Johanna Burton is right, though, and Rachel Harrison’s text-related practice rewards the attention given to it.

Download Better Read #036, Rachel Harrison Life Hack (mp3, 15mb, 32:16) []
Buy Rachel Harrison Life Hack [bookshop, or somewhere it’s available, like the museum]
Rachel Harrison, Life Hack, Oct 2019–Jan 2020 []

Tiny Rachel Harrison 🇺🇸🍰

Rachel Harrison, Untitled, 2004, mixed media, 2 3/4 x 2 3/4 x 2 in., to be auctioned June 4, 2021 at Stair Galleries

Here are some things that are larger than this untitled 2004 Rachel Harrison sculpture:
my iphone
my 15yo SonyEricsson k790i smartphone
a box of Altoids
a deck of cards
a Metrocard
a piece of grocery store sheet cake at a Fourth of July block party
a 4×6 inch snapshot overpainted by Gerhard Richter while he’s cleaning up at the end of squeegee day

Gerhard Richter, MV.101, 2011, overpainted photograph, 10 x 15 cm, image:

Here are some things that are about the same size:
a piece of grocery store sheet cake at a Fourth of July block party where a lot more people showed up than expected, and there was only one cake, and they had to stretch it.
a little piece of polystyrene foam trimmed off the end of a larger sculpture, or maybe the leg, now laying around the studio where a work like Hey Joe [below] is being made.

Rachel Harrison, Hey Joe, 2004, mixed media, as seen in Latka/Latkas, Harrison’s 2004 show at Greene Naftali Gallery

That’s the second reference to works that sound like castoffs or afterthoughts of some ostensibly more important studio activity, but I do not think that’s what Untitled actually is. I count ten colors of paint, in multiple layers, on every sculpted surface, plus the bottom, plus some fur, and a flag. This is a little object that has seen some stuff. [update: I have heard from the successful buyer of this little object that the fur was dust–which, though also a sign that the work has not been overhandled, is hilarious and gross–and has been removed.]

Alberto Giacometti, Very Small Figurine, 1937-39, plaster with traces of pigment, 4.5 x 3 x 3.8 cm, seen at Tate, from one of the Fondations, I’m not getting involved

Here are some things that are about as small that have also seen some stuff:
a 1937-39 Giacometti literally titled Very Small Figurine, from the era when he supposedly said he fit all his sculptures into a matchbox as he fled across the Alps.

Jasper Johns, Flag (P56), 1958, silk printed flag, paraffin, in wooden frame, 2 3/4 x 3 3/4 in., via JJCR

And one of my absolute favorite things in the entire Jasper Johns Catalogue Raisonné, a tiny flag embedded in wax in a little frame, from 1958, which he gave to Merce Cunningham, and which had never been exhibited before 2014.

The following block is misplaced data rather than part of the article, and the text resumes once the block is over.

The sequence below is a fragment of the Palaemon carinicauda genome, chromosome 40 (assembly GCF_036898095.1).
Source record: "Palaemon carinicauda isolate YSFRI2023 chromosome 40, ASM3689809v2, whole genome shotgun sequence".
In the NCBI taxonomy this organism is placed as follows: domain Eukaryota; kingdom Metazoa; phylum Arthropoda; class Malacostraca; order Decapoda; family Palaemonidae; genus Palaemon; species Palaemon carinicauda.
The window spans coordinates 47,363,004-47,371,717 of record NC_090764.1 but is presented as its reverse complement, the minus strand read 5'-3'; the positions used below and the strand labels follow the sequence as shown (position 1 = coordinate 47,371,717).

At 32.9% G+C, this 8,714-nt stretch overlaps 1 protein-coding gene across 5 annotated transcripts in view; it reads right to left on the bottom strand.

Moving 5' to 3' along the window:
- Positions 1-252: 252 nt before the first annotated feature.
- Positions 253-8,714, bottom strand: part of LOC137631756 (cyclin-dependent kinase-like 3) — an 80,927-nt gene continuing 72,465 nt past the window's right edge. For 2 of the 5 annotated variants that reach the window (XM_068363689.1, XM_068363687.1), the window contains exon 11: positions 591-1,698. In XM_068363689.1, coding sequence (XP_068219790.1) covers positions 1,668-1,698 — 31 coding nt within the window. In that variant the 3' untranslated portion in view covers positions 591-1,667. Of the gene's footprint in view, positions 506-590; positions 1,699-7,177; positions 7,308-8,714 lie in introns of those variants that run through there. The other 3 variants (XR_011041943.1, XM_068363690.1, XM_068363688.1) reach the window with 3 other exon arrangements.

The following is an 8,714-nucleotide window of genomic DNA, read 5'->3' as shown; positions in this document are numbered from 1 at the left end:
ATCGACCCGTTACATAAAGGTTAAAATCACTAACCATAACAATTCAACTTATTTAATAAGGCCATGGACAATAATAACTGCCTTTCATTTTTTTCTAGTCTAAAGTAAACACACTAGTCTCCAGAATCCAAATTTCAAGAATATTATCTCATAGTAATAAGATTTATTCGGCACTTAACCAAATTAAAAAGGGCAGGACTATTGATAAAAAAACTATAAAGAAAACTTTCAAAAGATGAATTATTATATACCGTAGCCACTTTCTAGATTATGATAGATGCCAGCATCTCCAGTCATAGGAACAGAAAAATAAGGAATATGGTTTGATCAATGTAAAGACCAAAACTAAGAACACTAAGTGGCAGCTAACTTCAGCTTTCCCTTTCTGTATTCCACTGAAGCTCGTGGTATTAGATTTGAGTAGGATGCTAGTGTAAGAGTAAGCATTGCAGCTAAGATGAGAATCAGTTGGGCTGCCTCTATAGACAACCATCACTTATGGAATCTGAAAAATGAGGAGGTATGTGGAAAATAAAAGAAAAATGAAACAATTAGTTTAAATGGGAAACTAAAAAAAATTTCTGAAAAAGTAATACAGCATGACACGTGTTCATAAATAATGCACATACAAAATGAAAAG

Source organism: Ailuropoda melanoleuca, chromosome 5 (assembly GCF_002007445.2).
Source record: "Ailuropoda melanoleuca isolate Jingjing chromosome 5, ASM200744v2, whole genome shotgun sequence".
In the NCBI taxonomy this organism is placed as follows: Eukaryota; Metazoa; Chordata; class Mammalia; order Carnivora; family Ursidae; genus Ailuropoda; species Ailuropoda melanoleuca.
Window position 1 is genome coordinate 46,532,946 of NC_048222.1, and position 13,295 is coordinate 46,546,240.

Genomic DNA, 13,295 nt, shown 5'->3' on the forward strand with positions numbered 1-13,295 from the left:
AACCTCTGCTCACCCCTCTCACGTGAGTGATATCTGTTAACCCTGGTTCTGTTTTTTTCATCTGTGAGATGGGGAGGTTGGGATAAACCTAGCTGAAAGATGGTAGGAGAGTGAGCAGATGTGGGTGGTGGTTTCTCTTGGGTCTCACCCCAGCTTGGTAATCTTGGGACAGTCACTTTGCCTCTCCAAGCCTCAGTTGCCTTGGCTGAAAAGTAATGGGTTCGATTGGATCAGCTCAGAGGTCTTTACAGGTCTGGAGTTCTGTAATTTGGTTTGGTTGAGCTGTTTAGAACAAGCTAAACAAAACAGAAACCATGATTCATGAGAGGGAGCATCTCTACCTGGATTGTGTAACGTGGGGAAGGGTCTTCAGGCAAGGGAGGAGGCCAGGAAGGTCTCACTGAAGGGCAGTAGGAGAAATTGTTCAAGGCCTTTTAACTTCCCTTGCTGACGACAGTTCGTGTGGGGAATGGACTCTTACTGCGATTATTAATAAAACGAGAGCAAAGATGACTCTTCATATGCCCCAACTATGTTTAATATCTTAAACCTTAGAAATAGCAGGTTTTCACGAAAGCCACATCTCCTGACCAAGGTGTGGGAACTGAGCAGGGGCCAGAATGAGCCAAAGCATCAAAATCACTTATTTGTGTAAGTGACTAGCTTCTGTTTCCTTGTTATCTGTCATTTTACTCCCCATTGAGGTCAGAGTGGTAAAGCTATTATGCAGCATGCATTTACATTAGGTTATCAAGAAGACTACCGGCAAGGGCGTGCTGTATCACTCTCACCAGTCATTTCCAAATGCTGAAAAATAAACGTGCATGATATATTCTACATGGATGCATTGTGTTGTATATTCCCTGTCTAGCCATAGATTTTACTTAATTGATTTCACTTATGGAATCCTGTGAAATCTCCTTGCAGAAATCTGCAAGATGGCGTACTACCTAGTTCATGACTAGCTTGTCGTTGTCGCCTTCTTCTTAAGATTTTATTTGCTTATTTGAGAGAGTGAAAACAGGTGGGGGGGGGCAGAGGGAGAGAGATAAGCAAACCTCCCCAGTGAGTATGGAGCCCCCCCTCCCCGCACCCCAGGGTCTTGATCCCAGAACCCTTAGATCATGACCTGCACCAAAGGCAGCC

Whatever brought this Harrison into existence and out of the studio was not the market, or the demand for a show, but something else. Whether it was a private gesture or a gift or some daily or exceptional practice, I don’t know, but it is interesting. This is the point where I wonder if I should hold off on posting until I try to get this, or where I say, if I don’t get it, I invite whoever does to give it to me. I mean, it’s meant to be a gift, isn’t it?

June 4, 2021, Lot 670, Rachel Harrison, Untitled, 2004, est. $1,500-3,000 [update: sold for $2,700, not to me] [stairgalleries]

What Is Going On With This Rachel Harrison Image?

Rachel Harrison, April 2020, digital print, 23.4 x 16.5 in., published by Between Bridges 2020 Solidarity

I bought this Rachel Harrison print from Between Bridges’ 2020 Solidarity cultural organizations fundraiser project this summer because I wanted to help the worthy non-profit I ordered it from. But mostly I hoped that seeing it bigger and in person, I’d be able to figure out what is going on in this image. So far, I’m still stumped.

It is a digital collage of a screenshot, with a crop&drag of one of Harrison’s works. The date and the avi feel like a Photos app interface? I have tried and failed to identify the red menu UI of what looks like a museum, or a gallery guide website: (“Exhibitions”? “Visits”? “Thots”? OK, probably not that last one.)

Rachel Harrison, The Classics, 2017, Colored pencil, India ink, and wax crayon on pigmented inkjet print, around 25×19 inches framed, image via greene naftali

The drawing, titled, The Classics, is one I recognized right away from Harrison’s show this spring at Greene Naftali. Not that I saw it in person, of course. (Did anybody?) But it’s not just a drawing, but a drawing in pencil, ink, and crayon on an inkjet print–of what looks to be a cropped image of a drawing. That got chopped and overworked again. I think the pink line drawing of a male figure was on the original sketchbook page, and the elaborate female figure was drawn on the print. As Anne Doran notes in the conversation-with-the-artist-slash-press-release, “[T]hese are drawings on photographs of drawings of photographs of sculpture.”

“In the nineteenth century a series of major excavations of Greek and Roman statues were documented by French and British photographers. The relationship of the camera to sculpture goes back to its [photography’s, presumably. -ed.] invention,” Harrison replied.

It [the drawing] was a remediated object from a show that got locked down, re-remediated into an image that was sent out to propagate around the world. As another kind of object.

Anyway, I guess now I’m throwing it [the image of the print] out there, if anyone has any insights, lmk?

2020Solidarity []
Rachel Harrison Drawings, 6 March – 31 July 2020 [greene naftali]